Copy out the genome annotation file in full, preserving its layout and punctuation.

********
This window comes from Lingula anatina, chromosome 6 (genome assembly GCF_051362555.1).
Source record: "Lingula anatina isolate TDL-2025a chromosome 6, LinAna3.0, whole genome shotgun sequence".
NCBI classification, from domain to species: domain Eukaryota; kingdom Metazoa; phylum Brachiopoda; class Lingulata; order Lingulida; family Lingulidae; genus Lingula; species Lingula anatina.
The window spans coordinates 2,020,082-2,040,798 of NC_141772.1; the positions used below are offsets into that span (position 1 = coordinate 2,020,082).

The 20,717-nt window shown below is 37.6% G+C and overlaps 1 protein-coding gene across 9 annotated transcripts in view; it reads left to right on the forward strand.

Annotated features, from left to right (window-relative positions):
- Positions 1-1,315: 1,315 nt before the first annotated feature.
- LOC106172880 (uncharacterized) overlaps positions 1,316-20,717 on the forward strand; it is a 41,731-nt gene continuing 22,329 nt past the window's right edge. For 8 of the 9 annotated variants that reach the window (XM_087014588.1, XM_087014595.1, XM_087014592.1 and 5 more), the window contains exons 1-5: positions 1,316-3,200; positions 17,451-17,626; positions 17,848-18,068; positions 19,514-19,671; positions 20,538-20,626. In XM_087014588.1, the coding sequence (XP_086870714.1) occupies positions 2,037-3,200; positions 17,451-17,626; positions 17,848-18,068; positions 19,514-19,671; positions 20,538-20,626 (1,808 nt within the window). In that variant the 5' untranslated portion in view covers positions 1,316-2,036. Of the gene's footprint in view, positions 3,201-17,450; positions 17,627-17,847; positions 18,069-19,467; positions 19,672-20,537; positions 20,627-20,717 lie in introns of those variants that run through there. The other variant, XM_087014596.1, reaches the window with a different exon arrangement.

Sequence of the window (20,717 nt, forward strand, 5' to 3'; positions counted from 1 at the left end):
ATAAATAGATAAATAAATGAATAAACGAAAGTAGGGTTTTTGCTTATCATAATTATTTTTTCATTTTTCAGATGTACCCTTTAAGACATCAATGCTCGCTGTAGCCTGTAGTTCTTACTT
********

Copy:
This window comes from Lingula anatina, chromosome 6 (genome assembly GCF_051362555.1).
Source record: "Lingula anatina isolate TDL-2025a chromosome 6, LinAna3.0, whole genome shotgun sequence".
NCBI classification, from domain to species: domain Eukaryota; kingdom Metazoa; phylum Brachiopoda; class Lingulata; order Lingulida; family Lingulidae; genus Lingula; species Lingula anatina.
The window spans coordinates 2,020,082-2,040,798 of NC_141772.1; the positions used below are offsets into that span (position 1 = coordinate 2,020,082).

The 20,717-nt window shown below is 37.6% G+C and overlaps 1 protein-coding gene across 9 annotated transcripts in view; it reads left to right on the forward strand.

Annotated features, from left to right (window-relative positions):
- Positions 1-1,315: 1,315 nt before the first annotated feature.
- LOC106172880 (uncharacterized) overlaps positions 1,316-20,717 on the forward strand; it is a 41,731-nt gene continuing 22,329 nt past the window's right edge. For 8 of the 9 annotated variants that reach the window (XM_087014588.1, XM_087014595.1, XM_087014592.1 and 5 more), the window contains exons 1-5: positions 1,316-3,200; positions 17,451-17,626; positions 17,848-18,068; positions 19,514-19,671; positions 20,538-20,626. In XM_087014588.1, the coding sequence (XP_086870714.1) occupies positions 2,037-3,200; positions 17,451-17,626; positions 17,848-18,068; positions 19,514-19,671; positions 20,538-20,626 (1,808 nt within the window). In that variant the 5' untranslated portion in view covers positions 1,316-2,036. Of the gene's footprint in view, positions 3,201-17,450; positions 17,627-17,847; positions 18,069-19,467; positions 19,672-20,537; positions 20,627-20,717 lie in introns of those variants that run through there. The other variant, XM_087014596.1, reaches the window with a different exon arrangement.

Sequence of the window (20,717 nt, forward strand, 5' to 3'; positions counted from 1 at the left end):
ATAAATAGATAAATAAATGAATAAACGAAAGTAGGGTTTTTGCTTATCATAATTATTTTTTCATTTTTCAGATGTACCCTTTAAGACATCAATGCTCGCTGTAGCCTGTAGTTCTTACTT